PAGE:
In Kabul, 2007, with a drug-addicted father and no brothers, Rahima and her sisters can only sporadically attend school, and can rarely leave the house. Their only hope lies in the ancient custom of bacha posh, which allows young Rahima to dress and be treated as a boy until she is of marriageable age. As a son, she can attend school, go to the market, and chaperone her older sisters.
But Rahima is not the first in her family to adopt this unusual custom. A century earlier, her great-aunt, Shekiba, left orphaned by an epidemic, saved herself and built a new life the same way.
Crisscrossing in time, The Pearl the Broke Its Shell interweaves the tales of these two women separated by a century who share similar destinies. But what will happen once Rahima is of marriageable age? Will Shekiba always live as a man? And if Rahima cannot adapt to life as a bride, how will she survive?
This was such a good book, with powerful story in it. That last line made me smile and wanting to shed a tear for the happiness of it.
A girl is always in the wrong. Ugh, that made me angry. Rahima and her sisters could not walk to school cos if boys followed them then everyone would think it was cos they wanted that. And all Rahima wanted was to learn. But this was not the country for that. Still, she got the chance thanks to a custom, that is actually real. They dress the girl as a boy and she is a boy.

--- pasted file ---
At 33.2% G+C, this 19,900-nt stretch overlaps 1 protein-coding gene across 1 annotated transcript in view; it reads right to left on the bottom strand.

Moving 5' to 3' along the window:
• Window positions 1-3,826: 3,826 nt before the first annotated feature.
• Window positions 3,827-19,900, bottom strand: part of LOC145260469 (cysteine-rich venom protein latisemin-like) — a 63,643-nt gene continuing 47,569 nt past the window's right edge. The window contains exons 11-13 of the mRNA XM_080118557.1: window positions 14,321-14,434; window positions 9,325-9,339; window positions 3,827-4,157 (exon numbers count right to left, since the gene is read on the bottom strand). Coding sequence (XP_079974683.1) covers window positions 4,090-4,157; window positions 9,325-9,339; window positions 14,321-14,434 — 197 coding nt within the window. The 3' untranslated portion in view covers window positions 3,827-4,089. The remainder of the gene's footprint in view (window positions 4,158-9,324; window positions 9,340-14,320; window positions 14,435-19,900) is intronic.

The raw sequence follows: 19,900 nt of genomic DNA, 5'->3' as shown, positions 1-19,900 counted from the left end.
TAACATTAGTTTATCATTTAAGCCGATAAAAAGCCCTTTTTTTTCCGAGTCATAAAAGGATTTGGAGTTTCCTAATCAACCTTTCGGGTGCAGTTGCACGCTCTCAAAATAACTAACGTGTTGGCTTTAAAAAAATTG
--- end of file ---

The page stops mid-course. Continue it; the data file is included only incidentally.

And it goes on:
But this is still Afghanistan, and a village in the middle of nowhere. I knew nothing good would come of that. I am not going to spoil the story, but she will leave a rough life. One that makes me angry at men, sorry men, but some men are just!!!!! There is this one line about a couple of men talking about women and how the new Afghanistan will have women in parliament and they are all, but who will take care of the children? *headdesk*
I am going to go on a rant about men and religion and history soon so let's move away from that....*backing away*
The book is also about the story of Shekiba, Rahima's great great grandmother. Who also dressed as a boy and was a boy and how Rahima wants to find her own destiny like Shekiba. I liked the early parts there, at the end her story was not as good as in the beginning. But it was interesting to see how she lived in a time where Afghanistan changed to be later changed back again. How they thought a new era was coming with modern things and free women. But hey, then it became bad again. I hope Shekiba did not see that.
I want to say so many clever things, but...just read it. An interesting take on how it is to be a young woman in a country where women are not important.
Nice, but hmmm
Hardcover, 464 pages
Published May 6th 2014 by William Morrow